If the Federal Circuit’s decision in Arthrex wasn’t sufficiently newsworthy, then look at what lurks in its wake. The day after the decision, the court issued precedential orders indicating that a timely Constitutional challenge apparently must be presented to the court in an opening brief. A few days after those orders, two of the court’s most senior active-service judges said that the court’s remedy in Arthrex (i) wasn’t required by Supreme Court precedent, (ii) imposed unnecessary burdens on all involved in AIA trials, (iii) requires hundreds of new proceedings, and (iv) involves decision-making that is itself unconstitutional. And a day later, another panel of the court issued an order soliciting briefing on those and other issues left in Arthrex’s wake, tacitly questioning the Arthrex panel’s decision.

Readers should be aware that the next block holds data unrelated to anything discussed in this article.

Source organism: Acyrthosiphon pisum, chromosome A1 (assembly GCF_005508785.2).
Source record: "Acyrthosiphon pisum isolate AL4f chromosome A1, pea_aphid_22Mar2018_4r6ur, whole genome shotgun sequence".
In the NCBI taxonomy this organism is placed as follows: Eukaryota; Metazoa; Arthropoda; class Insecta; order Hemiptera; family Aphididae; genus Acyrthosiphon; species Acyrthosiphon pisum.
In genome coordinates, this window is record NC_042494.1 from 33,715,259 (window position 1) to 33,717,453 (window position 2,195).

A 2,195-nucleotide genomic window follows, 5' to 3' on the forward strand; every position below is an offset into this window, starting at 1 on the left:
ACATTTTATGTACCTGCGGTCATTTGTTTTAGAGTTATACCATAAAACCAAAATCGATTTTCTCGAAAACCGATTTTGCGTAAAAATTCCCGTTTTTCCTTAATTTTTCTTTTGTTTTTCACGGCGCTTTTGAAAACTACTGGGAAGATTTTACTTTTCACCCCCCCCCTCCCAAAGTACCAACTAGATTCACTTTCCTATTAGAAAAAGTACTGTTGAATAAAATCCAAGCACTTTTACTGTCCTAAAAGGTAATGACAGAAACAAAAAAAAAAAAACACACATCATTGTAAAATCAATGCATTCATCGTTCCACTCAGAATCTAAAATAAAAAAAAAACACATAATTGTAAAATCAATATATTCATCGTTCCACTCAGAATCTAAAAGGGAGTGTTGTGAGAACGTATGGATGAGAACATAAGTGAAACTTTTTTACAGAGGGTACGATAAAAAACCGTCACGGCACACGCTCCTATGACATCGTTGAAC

In Arthrex, the court held that the Patent Office’s appointment of administrative patent judges (APJs) would be unconstitutional if the judges were not removable without cause. Arthrex, Inc. v. Smith & Nephew, Inc., Appeal 2018-2140 (Fed. Cir. Oct. 31, 2019). To remediate that constitutional violation, the court severed the statute’s provision that restricts the Patent Office Director’s authority to remove an APJ for cause. The APJs’ past actions in Arthrex were not valid, according to the court. So the court remanded for a new hearing before a new panel of APJs whose appointments were now valid in view of the court’s decision severing the statutory removal restriction.
“I respectfully suggest that Arthrex was wrongly decided on the issue of remedy.” — Judge Dyk